In Kenya, new banking technology is paying dividends

Warren Coats writes in the Daily Caller, that some years ago, DFID—the UK Department for International Development — partnered with Vodafone to develop a secure software platform for performing a number of basic payment functions on mobile phones. These included transferring “E-Money” to anyone with a mobile phone and paying for call time on mobile phones (few people in developing countries can afford monthly plans).

This and similar payment applications have dramatically changed life for the better in Africa, where very few people had access to banking services until very recently:

  • By the end of 2008, half of Kenya’s population had mobile phones.

  • By the end of 2009, over one-fifth of the population had mobile phone e-money accounts (over 9 million from zero three years ago).

    As a result, the use of cash in Kenya has fallen rapidly. In less than three years, the share of the central bank’s monetary liabilities held as cash by the public fell sharply from 64 per cent to 56 per cent. As the number of e-money account holders continues to grow and the uses of e-money expand to cover a wider range of payments, the currency ratio will fall further. Mobile phone payments are now cheap enough for even the very poor to use.

    But the development and spread of mobile phone payments would not have been possible without the proliferation of mobile phones and their transmitting towers across the African countryside. And that would not have happened in our lifetimes at the hands of the state-run monopoly phone companies that have provided phone service in most countries for decades.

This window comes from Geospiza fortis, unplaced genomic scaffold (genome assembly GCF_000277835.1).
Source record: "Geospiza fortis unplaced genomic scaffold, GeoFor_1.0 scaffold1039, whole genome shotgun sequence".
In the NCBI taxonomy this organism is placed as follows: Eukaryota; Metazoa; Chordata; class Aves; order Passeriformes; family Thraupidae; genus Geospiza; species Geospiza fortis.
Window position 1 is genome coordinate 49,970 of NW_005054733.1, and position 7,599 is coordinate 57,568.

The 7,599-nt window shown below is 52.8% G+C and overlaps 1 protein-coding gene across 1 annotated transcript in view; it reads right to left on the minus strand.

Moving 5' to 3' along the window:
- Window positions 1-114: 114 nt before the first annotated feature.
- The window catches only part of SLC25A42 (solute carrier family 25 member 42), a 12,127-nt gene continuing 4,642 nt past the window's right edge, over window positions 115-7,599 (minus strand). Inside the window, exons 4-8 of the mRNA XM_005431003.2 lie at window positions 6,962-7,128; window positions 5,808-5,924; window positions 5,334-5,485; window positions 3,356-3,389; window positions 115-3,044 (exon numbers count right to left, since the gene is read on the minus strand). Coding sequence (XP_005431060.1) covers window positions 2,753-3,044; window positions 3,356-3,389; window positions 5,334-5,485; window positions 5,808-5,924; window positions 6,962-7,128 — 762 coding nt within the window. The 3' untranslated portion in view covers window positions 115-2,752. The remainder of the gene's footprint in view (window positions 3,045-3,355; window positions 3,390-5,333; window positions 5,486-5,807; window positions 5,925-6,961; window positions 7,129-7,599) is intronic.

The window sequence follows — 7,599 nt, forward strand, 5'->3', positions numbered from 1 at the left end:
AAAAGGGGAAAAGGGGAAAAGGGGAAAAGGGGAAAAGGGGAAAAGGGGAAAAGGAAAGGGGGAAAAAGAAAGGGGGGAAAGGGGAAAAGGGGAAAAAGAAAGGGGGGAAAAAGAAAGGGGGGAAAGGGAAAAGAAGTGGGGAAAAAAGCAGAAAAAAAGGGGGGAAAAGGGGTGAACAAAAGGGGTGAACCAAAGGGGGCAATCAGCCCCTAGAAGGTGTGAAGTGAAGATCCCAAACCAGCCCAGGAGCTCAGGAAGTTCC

Mobile phones are the most dramatic and interesting recent innovation in payment technology. They provide an extremely low-cost technology for issuing and executing payment messages. One of the most interesting innovations is the extension of the teller window — the cash in cash out point — from your bank or an ATM machine to an authorised agent of the provider of the mobile phone payment service.

    This new payment technology is having a material, positive impact on life in Kenya, especially for the low-income population. It has implications for monetary policy as well. The use of cash has fallen rapidly. In less than three years, the share of central bank money (currency held by the non bank public and central bank money held by banks—cash in bank vaults and bank clearing deposits with the central bank) held as cash by the public fell from 64% to 56%, a 12.5% drop. This shift of cash to bank deposits allows the banking system to create more deposits (also a part of the country’s money supply) from the same amount of central bank money (so-called “reserve” or “base” money). To prevent this very positive development in payment technology from being inflationary, the central bank must slow the rate at which it creates central bank money.

    The Central Bank of Kenya has adopted an enlightened supervisory attitude of putting primary responsibility for the development of services and their safeguards with the service providers, but has insisted that new uses be tested in a gradual, careful, and market-driven process. Kenya has become a leader in an exciting new technology primarily of benefit to the poor and middle class.

    Source: Warren Coats In Kenya, new banking technology is paying dividends The Daily Caller, April 10 ,2010-04-15

    For text:

    FMF Policy Bulletin/ 13 April 2010
  • Help FMF promote the rule of law, personal liberty, and economic freedom become an individual member / donor HERE ... become a corporate member / donor HERE